Measles can still be a deadly disease

By Dr. Anthony Policastro

When I was younger I had measles and so did most of my peers. By the time my children were born, there was a vaccine against measles.

You would think at that point my immune system and those of my children in respect to measles would be the same. That was the case.

However, we have entered a new age. Some parents prefer not to have their children receive the measles vaccine. They feel (incorrectly) that measles is a harmless childhood illness.

That was certainly not true in the 1930s when measles was in the top 10 killers of children.

Antibiotics have made secondary bacterial infections with measles less of a concern than they were then. However, natural measles can still be deadly. It can still cause encephalitis with associated brain damage.

Recently, we found a new issue with natural measles. The level of knowledge of the immune system has blossomed over the last 50 years since the measles vaccine was first introduced which allows us to study children with natural measles in a completely different way.

We are able to look at subsequent immunity to measles. We are also able to look at subsequent immunity in general.

We have known for years that you could not do a TB test soon after a measles infection, because if you did, it would be falsely negative. The measles virus would weaken the antibody system, therefore the antibodies that the TB test was looking for did not exist. The test was a negative test even in patients with TB.

We now know that this is more widespread than just with TB. Children who have natural measles infection develop an “immunologic amnesia.”

Researchers looked at three groups. One group was those who received the measles vaccine. The second group was those who did not receive the measles vaccine but also did not contract measles. The third group did not receive the measles vaccine and contracted natural measles.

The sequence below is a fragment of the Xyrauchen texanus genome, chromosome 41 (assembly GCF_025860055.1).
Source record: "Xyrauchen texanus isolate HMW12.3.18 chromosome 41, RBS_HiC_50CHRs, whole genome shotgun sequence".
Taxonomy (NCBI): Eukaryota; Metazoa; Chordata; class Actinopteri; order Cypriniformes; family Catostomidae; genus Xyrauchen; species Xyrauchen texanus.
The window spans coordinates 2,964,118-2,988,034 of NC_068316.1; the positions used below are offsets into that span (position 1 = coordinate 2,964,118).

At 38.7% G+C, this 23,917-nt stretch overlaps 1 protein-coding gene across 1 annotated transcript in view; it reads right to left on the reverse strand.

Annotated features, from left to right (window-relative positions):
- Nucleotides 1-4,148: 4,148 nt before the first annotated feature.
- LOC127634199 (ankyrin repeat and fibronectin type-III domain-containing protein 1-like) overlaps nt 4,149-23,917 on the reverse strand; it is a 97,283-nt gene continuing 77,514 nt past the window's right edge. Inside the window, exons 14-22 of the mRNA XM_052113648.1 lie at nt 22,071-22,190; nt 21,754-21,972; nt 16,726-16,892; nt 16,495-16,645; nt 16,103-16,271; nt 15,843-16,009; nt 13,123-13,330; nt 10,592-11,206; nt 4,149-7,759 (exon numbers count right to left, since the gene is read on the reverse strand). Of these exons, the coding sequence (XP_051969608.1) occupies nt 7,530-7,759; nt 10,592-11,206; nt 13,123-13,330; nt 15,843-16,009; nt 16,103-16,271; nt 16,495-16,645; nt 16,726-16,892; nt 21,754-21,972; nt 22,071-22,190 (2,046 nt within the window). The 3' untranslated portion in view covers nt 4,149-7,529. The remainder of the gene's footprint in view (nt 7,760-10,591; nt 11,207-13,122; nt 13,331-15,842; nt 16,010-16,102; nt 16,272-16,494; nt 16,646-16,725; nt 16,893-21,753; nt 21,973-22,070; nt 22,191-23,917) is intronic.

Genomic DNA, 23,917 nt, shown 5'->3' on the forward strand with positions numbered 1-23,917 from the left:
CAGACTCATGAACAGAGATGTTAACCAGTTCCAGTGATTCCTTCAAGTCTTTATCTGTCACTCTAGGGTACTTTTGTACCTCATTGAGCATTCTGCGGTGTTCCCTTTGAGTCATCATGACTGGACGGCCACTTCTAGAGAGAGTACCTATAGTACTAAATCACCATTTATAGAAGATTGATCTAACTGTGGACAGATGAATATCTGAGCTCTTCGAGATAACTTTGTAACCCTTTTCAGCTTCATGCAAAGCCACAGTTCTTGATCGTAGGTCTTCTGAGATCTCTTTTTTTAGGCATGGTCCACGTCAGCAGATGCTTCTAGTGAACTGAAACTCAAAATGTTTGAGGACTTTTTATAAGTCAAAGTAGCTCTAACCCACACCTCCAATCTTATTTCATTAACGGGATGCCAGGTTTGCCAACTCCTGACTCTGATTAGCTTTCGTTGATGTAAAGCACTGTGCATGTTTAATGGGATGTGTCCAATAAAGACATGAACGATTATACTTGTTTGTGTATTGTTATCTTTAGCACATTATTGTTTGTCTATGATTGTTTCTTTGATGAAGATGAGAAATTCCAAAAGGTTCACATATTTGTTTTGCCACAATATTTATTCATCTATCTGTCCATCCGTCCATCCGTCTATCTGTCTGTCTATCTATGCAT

Individuals in both the measles vaccine group and those who had neither the vaccine nor measles showed high levels of antibodies in general.

Children with natural measles showed a drop in overall antibodies after the infection. Those with mild infection showed a 33% drop. Those with severe infection showed a 40% drop.

The expectation was that the levels would ultimately return to normal over a period of months to years. However, in the meantime, children would remain more susceptible to other childhood infections.

In 1960, before the measles vaccine and well after antibiotics were common, 314 children per 100,000 live births died of pneumonia.

In 1999, after the measles vaccine that number dropped to 8 per 100,000. We will never know how many of those extra deaths were due to natural measles.

We now know that not getting a measles immunization increases your risk of death from other infections as well.

I am glad I was smart enough to give my kids the measles vaccine.

2020-02-07T15:39:23-05:00 February 7th, 2020|HEALTH|